It is possible to write scripts for AWRDE in Python.
AWRDE is a COM automation server and any programming language that can perform as a COM client can be used. This includes Python. With Python you will need to install the win32com.client library.
Why use Python with AWR
By far the most common question we get regarding Python is when to use Python vs. Visual Basic. Each language has advantages and disadvantages and while most scripting tasks can be performed in either, some tasks are much easier in one vs the other.
When to use Visual Basic
- You already know VB and don't know Python
- You don't know any language and what to use whatever is easiest
- Your script will need a form or other UI to interact with the user
- You want to call your script from a menu or toolbar in MWO
- You want to save your script in your project file so other users can run it
When to use Python
- You know Python and don't want to learn Visual Basic
- You need to use libraries that only run in Python
- You want to create scripts that run from a command line
- You want to do analysis in a Jupyter notebook
If you decide to use Python this page will help get you setup. Currently, we assume that you already have Python installed and, if desired, setup a virtual environment to use AWR with. The steps below will go through installing the COM interface (win32com) and the AWR COM wrapper that will support intellisense (pyawr).
Installing win32com (pypiwin32)
Note it is recommended that you use Python version 3.7 or later with AWRDE although earlier versions may work.
The easiest way to do this is to use pip.
This will install the package into your library. Once this is done the type library for AWRDE must be build. This is done by running the makepy.py script.
In a command prompt, perform the following...
When prompted select the "AWR Microwave Office 15 (1.0)" entry in the menu. This script will then create a set of definitions that will be loaded automatically when you connect to AWRDE.
Testing your installation
Here is a very simple python program that connects to AWRDE and writes out all the models in the software:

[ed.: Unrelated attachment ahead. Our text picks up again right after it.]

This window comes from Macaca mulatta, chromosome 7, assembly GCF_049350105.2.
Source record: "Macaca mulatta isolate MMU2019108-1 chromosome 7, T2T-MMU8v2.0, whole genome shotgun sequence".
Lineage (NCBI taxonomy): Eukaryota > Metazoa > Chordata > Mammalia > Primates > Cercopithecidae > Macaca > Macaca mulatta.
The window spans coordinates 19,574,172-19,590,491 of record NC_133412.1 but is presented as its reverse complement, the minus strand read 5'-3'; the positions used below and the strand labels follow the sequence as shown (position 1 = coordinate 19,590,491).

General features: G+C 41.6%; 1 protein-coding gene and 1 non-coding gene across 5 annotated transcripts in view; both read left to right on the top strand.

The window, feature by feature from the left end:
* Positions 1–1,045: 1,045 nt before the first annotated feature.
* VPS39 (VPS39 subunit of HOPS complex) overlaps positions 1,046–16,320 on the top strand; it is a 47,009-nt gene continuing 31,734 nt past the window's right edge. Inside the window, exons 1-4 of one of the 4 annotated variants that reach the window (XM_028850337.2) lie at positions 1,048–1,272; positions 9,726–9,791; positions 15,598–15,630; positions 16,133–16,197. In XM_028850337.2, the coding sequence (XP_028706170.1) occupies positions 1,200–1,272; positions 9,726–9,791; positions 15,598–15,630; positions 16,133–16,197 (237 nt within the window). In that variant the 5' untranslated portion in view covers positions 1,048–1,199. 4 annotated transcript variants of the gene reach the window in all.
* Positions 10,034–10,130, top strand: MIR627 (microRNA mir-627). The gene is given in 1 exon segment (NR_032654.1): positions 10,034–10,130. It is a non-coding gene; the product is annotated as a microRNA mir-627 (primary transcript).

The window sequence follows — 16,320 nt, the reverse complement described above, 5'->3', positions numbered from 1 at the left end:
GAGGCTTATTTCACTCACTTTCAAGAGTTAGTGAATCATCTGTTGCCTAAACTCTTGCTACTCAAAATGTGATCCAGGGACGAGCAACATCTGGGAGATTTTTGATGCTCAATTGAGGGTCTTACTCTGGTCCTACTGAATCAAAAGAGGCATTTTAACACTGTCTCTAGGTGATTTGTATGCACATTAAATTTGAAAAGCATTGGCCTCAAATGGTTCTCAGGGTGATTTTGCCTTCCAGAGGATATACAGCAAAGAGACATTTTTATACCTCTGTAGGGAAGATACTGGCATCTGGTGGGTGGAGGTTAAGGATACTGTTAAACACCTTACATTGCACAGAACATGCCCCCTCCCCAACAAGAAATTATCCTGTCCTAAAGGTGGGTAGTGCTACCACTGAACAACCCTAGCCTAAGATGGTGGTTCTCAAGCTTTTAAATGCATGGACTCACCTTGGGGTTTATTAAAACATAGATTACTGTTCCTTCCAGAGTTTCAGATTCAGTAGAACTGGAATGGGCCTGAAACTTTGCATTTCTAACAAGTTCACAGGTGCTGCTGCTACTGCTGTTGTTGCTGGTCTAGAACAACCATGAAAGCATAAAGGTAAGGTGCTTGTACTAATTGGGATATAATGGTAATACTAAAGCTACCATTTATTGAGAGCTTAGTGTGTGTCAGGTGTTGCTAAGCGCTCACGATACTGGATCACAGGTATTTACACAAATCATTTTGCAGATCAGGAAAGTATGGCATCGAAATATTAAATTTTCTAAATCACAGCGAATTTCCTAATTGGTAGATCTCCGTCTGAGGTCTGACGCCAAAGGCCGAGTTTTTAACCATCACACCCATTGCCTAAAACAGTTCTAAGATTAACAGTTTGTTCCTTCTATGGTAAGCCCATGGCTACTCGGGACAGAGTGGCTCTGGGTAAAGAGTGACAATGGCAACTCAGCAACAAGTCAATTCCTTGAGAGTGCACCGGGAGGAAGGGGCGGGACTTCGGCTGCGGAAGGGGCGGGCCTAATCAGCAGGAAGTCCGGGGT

Connecting to a Specific Version of AWRDE
When you use this line:
It will connect to the most recent version of the AWR Design Environment installed, said another way, the version of the last AWR Design Environment Installer run.
To call a specific version, you will add the major version number such as:
Connecting to a Specific Instance of AWRDE
If you have multiple instances of the AWR Design Environment running at the same time, you can follow the following procedure on how to pick which instance to connect.
First, in the AWR Design Environment, you need to go into the VB scripting and run
to get the CLSID of the instance you want to connect to. This will be something like:
Then, from within python, you use:
where you replace CLSID with the id you want to use.
Note the braces are required.
Connecting with pyawr
The pywin32 package contains everything needed to connect to AWRDE from Python but since Python is not a strongly typed language, editors do not have the information they need to provide advanced functionality such as IntelliSense. To solve this problem, AWR has created an interface layer on top of win32com which add the type information for the AWR COM interface. With this interface, editors such as Visual Studio Code (using the Visual Studio IntelliCode and Pylance plugins), can provide type hints.
The pyawr package is available at: https://github.com/danecollins/pyawr. See the README for instructions on installation.
Install using pip
Here is an example of installing pyawr using pip from a command prompt.
When using the mwoffice.py API wrapper layer, connecting to AWRDE will be done a little differently. To connect use the CMWOffice class.
This will create an object of type pyawr.mwoffice.CMWOffice which has type information defined for it.
To allow connections to different versions or a specific instance of AWRDE, CMWOffice has the following arguments:
- version which is the version of AWRDE such as 13.0, 14.0 or 15.0
- If not specified then the last installed version will be invoked
- clsid which is the CLSID string as described above.
pyawr also contains some helper functions which we have found quite useful when using python. The include:
- open_example() - a function to open any of the standard examples in the installer
- vbrange() - a function which returns a VB style index range. For example vbrange(2) returns 1, 2 (vb indexes start at 1 rather than 0)
- as_list() - a function which takes a VB collection and enumerates it into a list
- meas_from_graph() - returns the measurement objects in a graph
- class AwrMeas - returns an object from an MWO measurement including a pandas DataFrame of the data